Once intentions are set and ethical responsibility is contracted, a space is created to address the issue at hand. In conventional intervision methods, a speaker speaks and peers listen. Empathic Intervision has a different approach to gathering information. It asks peers to reflect back what they hear the speaker say. The advantage of this type of conversation is threefold:

  1. It slows down the process, giving everyone time to reflect and not jump to conclusions.
  2. It makes sure peers hear and understand what is being said and gives the speaker the possibility to correct if what is being said gets interpreted in a way which does not correspond with the experience of the speaker.
  3. It holds up a mirror for the speaker to reflect on what is experienced, which gives opportunity to develop and deepen the issue at hand.

Identifying and considering perspectives through imaginative empathy

While the to and fro of empathic conversation gives an opportunity to clarify the experience of the speaker, it does not offer alternative perspectives. Chances are that the search for common understanding actually has an adverse effect: it narrows the way group members look at the topic. Imaginative empathy uses imagination and acting to enable you to renew your outlook on the issue at hand, understand the perspectives of others in your group and to experience the effects of having a problem explored from multiple perspectives. It is used as a means to explore complicated, complex or stressful situations through ‘as-if’ acting.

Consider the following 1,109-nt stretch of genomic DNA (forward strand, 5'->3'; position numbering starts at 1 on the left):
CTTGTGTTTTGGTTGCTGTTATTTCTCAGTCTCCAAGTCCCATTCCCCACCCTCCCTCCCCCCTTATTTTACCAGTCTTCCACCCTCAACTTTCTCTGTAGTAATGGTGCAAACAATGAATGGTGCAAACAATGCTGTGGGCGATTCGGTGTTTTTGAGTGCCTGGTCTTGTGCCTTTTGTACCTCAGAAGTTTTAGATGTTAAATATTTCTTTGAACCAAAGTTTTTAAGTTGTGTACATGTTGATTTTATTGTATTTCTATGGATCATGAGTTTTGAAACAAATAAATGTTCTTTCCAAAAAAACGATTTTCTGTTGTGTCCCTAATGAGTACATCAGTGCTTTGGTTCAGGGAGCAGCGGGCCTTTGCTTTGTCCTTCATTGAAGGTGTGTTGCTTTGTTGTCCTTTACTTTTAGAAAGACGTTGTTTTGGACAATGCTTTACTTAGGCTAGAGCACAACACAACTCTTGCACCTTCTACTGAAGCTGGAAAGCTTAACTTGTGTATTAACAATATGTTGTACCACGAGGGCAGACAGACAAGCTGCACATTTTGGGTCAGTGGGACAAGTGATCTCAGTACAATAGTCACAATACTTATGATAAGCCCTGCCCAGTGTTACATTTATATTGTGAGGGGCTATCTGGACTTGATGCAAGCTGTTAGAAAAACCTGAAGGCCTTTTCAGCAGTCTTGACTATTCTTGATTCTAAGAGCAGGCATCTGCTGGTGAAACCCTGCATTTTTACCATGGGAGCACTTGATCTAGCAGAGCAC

Empathic Intervision makes work engaging and challenging

The peer-to-peer nature of intervision makes this organizational approach relevant to current organizational development. We are observing the emergence of practices such as human-centric design, agile self-organizing teams and co-creation, where the aim is to bridge silos, cross barriers and engage a broader range of knowledge. Hierarchical systems, in which experts are able to define a path and influence follow-through, are losing traction. Methodologies are emerging that rotate power dynamics from hierarchical to horizontal. The aim is to enable people to engage their authentic, motivated selves at work.

Intervision is an approach to action learning and experiential learning. The process of Empathic Intervision provides a method of organized dialogue that responds to the needs, in organizations, for a human-centred approach. As a peer-to-peer process it aims to transform traditional hierarchical power dynamics. It also combines work with learning. Colleagues are able to tap into their combined knowledge, experience and skill repertoire to explore complex work issues in real-time.

We hope to have given you a taste of what Empathic Intervision is and how it can be of benefit to a diverse range of organisational processes. If this has sparked your interest, why not have a look at our website, where you will find more information about the different programs we offer, the science informing this method as well as ways to contact us.